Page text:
Moses Substone Budamba Mudavadi – A soft-spoken but influential minister

Moses Substone Budamba Mudavadi, as an influential member of President Daniel arap Moi’s government, was known as the only person other than the President to receive ‘delegations’ at his residence. He bore the nickname King of Mululu in reference to the village of his birth. Even diplomats who wanted to quickly pass certain messages from their countries to State House reportedly paid courtesy calls on him at home instead of going to the Foreign Affairs ministry.

Mudavadi held four Cabinet positions at various times during his tenure in Parliament. These were Basic Education, Water Development, Culture and Social Services, and Local Government and Physical Planning. He also served as KANU Secretary General.

Born in 1923 in Sabatia, Mudavadi attended the old Kima Boys Secondary School before joining Maseno School and then Alliance High School. For his tertiary education, he studied at Leeds and Harvard universities. He served briefly as a warrant officer in the King’s African Rifles before becoming a teacher, later rising to the position of District Education Officer in western Kenya and Rift Valley Province before being appointed Nairobi’s first provincial education officer.

During his time working for the Ministry of Education in the Rift Valley, Mudavadi met Daniel arap Moi, a teacher at the time, and a strong friendship developed.

As a schools inspector stationed in Kabarnet and in charge of Baringo among other areas, Mudavadi recommended the future President for an in-service course that paved the way for his promotion. Mudavadi also influenced decisions to appoint Moi as head of the Kabarnet Intermediate School and to repr
esent the Rift Valley in the Legislative Council.

Mudavadi ventured into politics in 1969 but failed to win the Vihiga parliamentary seat. He was also unsuccessful in his second attempt in 1974. He lost the seat to Peter Kibisu who was subsequently convicted on an assault charge. Mudavadi won the 1976 by-election and his long-term friendship with the President proved useful in his political career.

By all accounts, Mudavadi was an active and effective Minister at all the ministries he headed, although his tenure in the Cabinet was not without controversy. He joined Parliament at a time when a group of politicians were trying to change the Constitution to block Moi, then the Vice President, from succeeding President Jomo Kenyatta. Mudavadi backed his friend, a decision that worked well for him when Moi became President in 1978.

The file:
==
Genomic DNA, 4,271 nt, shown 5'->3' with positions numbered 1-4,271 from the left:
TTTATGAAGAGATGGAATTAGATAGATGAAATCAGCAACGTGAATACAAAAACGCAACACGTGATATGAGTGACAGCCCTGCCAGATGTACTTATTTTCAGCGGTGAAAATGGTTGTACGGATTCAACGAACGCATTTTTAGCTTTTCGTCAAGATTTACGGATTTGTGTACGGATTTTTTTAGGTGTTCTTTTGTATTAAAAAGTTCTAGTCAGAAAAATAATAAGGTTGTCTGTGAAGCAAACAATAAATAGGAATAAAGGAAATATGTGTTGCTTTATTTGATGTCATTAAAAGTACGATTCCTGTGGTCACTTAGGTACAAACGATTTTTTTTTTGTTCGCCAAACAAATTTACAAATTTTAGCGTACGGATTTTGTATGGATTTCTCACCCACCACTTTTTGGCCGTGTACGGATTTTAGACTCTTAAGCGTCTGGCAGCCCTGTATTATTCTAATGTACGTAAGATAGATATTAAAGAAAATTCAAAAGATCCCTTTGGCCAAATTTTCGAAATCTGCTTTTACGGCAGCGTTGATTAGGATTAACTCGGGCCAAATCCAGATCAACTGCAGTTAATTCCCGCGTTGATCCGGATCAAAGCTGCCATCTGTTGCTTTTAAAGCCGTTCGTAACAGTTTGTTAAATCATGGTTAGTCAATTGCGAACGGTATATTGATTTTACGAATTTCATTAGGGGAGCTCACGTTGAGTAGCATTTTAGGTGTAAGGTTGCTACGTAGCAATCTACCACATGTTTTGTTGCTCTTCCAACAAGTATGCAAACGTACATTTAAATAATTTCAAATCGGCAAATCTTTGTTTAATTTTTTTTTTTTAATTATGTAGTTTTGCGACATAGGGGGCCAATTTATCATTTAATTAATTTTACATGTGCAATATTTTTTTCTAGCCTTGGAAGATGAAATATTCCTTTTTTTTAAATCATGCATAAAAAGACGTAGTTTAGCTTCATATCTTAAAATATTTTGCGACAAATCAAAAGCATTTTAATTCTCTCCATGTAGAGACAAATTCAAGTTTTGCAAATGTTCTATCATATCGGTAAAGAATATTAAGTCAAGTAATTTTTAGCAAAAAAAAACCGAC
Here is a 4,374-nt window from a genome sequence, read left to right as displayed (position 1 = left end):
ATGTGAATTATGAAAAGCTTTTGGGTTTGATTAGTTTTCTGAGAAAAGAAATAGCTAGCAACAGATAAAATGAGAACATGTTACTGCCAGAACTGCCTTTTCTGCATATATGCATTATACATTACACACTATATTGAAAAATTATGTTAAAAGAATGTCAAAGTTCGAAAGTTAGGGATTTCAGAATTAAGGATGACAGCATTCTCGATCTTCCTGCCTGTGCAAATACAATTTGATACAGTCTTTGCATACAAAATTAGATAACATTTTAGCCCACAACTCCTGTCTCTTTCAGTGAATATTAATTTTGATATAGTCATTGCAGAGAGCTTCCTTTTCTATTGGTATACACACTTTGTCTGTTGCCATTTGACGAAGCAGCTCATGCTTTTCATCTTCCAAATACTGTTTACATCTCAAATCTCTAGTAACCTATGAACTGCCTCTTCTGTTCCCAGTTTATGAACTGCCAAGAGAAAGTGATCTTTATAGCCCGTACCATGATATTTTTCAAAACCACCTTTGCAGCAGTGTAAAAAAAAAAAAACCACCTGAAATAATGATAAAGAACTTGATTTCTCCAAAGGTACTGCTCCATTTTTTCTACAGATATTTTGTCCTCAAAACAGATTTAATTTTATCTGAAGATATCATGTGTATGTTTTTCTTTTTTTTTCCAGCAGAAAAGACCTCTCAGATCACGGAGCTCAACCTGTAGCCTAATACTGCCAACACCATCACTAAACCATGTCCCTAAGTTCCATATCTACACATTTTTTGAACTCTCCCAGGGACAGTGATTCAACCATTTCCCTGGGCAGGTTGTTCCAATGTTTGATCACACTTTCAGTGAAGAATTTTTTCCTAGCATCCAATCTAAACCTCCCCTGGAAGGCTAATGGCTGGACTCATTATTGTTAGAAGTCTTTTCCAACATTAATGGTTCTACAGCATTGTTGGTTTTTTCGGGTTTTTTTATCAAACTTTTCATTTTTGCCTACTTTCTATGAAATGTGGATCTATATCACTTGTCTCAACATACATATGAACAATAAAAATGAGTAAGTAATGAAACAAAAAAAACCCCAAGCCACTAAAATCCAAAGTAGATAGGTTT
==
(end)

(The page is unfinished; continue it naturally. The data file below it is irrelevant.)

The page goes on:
He was appointed to the Cabinet in 1979 as Minister for Basic Education in charge of teacher training colleges and schools. During Mudavadi’s time at this ministry he sorted out delayed payments for teachers in Lodwar District. However, he was accused of admitting mostly people from his home area to teacher training colleges and was accused of the same when he was moved to Water Development in 1980. Despite the public outcry, he was not fired.

Although his stay at the Ministry of Water Development was somewhat controversial, Mudavadi worked to improve the water situation in drought-stricken areas of the country. The solution at the time was using water tankers to supply water, but they were not enough to deal with the situation. The Minister indicated that the tankers were a temporary measure and that the ministry was looking into implementing more permanent solutions such as dams and boreholes.

In 1992 Mudavadi was moved to the Ministry of Culture and Social Services. Women’s issues fell under this docket. He was instrumental in urging Maendeleo ya Wanawake, the women’s development organisation, to ensure that its efforts resonated in the rural areas.

Mudavadi is perhaps best remembered as Minister for Local Government, a position he was appointed to in 1983. Once again, his time there was not without controversy. At one point he over-nominated councillors in civic authorities, exceeding the one-third ratio stipulated. A Validation Bill was quickly approved in Parliament to regularise the anomaly.

In 1982 the Minister disbanded many wayward civic authorities in the country, establishing commissions in their place. The biggest casualty was Nairobi whose Mayor, Nathan Kahara, was dismissed along with all his councillors. A commission headed by John Ramtu was established to run the affairs of the capital, a situation that remained in place for the next 10 years until 1992. With the reintroduction of multipartism, elective councils under mayors returned to City Hall.

A man of few words, Mudavadi was feared by some and loved by others. He used his influence in each ministry to ensure people from his home area were hired. While this angered many of his colleagues, it endeared him to the people in western Kenya. He left an indelible mark on Vihiga County, hiving  off Vihiga District from the larger Kakamega, and inaugurating the Maragoli Cultural Festival in 1982, a tradition that still thrives today. After an illustrious career in the Civil Service and in politics, Mudavadi died in 1989, aged 66 years. His funeral was attended by President Moi and many dignitaries. His son, Wycliffe Musalia Mudavadi, carried on the legacy by going into politics and is today a prominent politician.

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